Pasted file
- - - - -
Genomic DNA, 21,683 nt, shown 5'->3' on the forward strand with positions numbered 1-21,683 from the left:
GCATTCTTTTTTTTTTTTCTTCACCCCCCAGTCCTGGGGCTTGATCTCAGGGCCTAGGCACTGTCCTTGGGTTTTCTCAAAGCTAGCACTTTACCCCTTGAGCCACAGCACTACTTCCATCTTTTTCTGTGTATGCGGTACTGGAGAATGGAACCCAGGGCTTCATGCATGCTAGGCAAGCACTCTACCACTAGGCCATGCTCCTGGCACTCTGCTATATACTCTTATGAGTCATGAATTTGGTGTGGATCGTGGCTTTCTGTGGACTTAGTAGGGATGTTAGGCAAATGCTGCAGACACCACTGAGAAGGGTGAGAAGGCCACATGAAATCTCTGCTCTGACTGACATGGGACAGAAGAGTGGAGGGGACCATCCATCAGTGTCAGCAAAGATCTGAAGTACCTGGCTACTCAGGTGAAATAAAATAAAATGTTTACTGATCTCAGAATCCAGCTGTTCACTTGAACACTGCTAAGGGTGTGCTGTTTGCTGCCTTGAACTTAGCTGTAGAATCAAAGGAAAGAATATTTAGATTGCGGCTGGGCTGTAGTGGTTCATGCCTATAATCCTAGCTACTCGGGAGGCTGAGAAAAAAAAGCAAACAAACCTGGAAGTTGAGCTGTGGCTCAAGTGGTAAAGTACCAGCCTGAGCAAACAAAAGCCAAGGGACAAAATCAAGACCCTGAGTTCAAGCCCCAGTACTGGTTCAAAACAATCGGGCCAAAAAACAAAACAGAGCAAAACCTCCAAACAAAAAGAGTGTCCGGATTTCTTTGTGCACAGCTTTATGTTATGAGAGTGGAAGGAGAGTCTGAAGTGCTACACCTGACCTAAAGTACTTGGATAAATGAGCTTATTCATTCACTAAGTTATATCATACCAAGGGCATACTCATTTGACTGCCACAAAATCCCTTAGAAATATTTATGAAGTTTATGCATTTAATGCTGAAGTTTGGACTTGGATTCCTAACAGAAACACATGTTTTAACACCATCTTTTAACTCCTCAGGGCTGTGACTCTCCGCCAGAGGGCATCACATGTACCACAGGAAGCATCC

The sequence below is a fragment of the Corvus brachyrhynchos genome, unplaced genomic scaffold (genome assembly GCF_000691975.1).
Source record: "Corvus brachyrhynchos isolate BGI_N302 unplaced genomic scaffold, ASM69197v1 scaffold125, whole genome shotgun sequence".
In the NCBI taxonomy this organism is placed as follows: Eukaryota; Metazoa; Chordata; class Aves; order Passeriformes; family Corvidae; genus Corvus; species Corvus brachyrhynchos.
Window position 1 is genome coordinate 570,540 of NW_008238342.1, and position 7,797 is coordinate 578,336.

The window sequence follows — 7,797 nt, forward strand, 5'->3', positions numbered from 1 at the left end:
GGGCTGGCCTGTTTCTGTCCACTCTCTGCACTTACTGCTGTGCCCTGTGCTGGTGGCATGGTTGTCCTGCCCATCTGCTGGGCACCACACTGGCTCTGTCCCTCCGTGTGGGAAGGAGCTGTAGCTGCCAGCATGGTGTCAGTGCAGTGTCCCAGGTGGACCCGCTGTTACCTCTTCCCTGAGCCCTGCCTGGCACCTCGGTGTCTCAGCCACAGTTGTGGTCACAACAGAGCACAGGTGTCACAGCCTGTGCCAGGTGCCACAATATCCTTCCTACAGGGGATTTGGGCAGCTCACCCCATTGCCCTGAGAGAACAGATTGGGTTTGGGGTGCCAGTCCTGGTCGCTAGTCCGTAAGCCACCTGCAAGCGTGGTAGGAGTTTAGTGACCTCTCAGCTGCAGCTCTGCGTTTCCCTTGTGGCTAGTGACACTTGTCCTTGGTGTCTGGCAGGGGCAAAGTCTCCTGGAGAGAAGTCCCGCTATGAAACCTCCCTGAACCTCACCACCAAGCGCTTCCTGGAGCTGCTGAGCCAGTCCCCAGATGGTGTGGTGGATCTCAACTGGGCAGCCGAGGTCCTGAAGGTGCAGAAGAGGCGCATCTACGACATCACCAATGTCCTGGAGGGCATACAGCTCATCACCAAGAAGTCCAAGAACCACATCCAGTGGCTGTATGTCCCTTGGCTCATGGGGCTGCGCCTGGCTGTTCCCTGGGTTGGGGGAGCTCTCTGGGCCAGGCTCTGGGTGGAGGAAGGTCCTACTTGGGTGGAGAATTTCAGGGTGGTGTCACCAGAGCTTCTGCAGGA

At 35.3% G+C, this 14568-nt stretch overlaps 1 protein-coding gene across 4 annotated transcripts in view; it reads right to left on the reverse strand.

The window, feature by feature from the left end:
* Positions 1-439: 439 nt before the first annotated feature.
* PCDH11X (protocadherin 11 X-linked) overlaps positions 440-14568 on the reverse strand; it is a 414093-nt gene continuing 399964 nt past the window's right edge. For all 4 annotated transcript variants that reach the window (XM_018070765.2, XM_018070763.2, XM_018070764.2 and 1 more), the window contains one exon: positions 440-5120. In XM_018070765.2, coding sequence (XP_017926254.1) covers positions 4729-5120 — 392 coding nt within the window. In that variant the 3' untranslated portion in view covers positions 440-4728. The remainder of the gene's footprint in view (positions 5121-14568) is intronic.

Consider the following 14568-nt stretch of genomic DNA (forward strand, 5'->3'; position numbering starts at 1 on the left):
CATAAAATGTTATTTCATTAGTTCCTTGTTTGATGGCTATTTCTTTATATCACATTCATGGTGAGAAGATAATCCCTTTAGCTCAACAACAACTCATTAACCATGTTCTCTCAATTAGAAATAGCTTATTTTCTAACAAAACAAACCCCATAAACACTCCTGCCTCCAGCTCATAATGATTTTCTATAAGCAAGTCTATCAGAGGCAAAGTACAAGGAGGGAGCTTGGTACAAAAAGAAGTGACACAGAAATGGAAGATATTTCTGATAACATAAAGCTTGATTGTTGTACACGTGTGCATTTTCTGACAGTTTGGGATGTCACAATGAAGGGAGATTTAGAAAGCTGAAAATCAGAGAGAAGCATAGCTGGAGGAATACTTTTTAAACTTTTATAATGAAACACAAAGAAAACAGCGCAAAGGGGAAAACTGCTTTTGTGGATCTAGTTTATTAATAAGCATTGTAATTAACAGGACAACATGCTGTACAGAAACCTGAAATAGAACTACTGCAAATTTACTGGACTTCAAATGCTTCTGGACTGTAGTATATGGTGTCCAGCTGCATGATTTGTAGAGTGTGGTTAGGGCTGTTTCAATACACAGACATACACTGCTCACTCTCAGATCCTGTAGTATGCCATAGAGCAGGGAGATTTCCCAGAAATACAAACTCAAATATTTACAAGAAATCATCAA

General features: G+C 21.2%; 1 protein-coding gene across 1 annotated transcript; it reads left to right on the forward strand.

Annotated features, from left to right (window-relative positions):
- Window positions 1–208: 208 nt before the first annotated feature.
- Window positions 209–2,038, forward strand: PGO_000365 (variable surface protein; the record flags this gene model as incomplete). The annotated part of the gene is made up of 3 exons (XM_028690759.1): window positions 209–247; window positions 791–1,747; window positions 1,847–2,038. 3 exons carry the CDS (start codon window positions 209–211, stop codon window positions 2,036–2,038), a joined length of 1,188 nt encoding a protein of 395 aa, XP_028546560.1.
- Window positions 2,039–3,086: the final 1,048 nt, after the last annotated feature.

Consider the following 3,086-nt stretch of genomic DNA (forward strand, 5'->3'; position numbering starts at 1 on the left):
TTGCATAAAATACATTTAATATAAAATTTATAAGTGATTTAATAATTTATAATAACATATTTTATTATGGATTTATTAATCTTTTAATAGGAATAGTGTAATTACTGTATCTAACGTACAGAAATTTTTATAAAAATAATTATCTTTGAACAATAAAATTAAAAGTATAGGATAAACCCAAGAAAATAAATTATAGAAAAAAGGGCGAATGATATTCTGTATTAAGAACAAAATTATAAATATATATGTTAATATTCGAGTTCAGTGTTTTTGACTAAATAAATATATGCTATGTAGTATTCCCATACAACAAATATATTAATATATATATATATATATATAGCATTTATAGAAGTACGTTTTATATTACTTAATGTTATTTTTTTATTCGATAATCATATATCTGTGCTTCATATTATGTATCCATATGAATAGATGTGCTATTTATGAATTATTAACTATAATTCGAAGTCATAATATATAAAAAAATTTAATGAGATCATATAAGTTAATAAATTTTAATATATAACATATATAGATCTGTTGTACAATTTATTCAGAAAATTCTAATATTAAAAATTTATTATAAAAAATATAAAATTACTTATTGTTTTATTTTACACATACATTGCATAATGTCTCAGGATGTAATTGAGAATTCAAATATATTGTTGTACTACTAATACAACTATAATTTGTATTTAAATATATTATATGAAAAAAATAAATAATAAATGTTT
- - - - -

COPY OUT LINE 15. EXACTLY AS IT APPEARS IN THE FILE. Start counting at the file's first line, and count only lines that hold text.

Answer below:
General features: G+C 21.2%; 1 protein-coding gene across 1 annotated transcript; it reads left to right on the forward strand.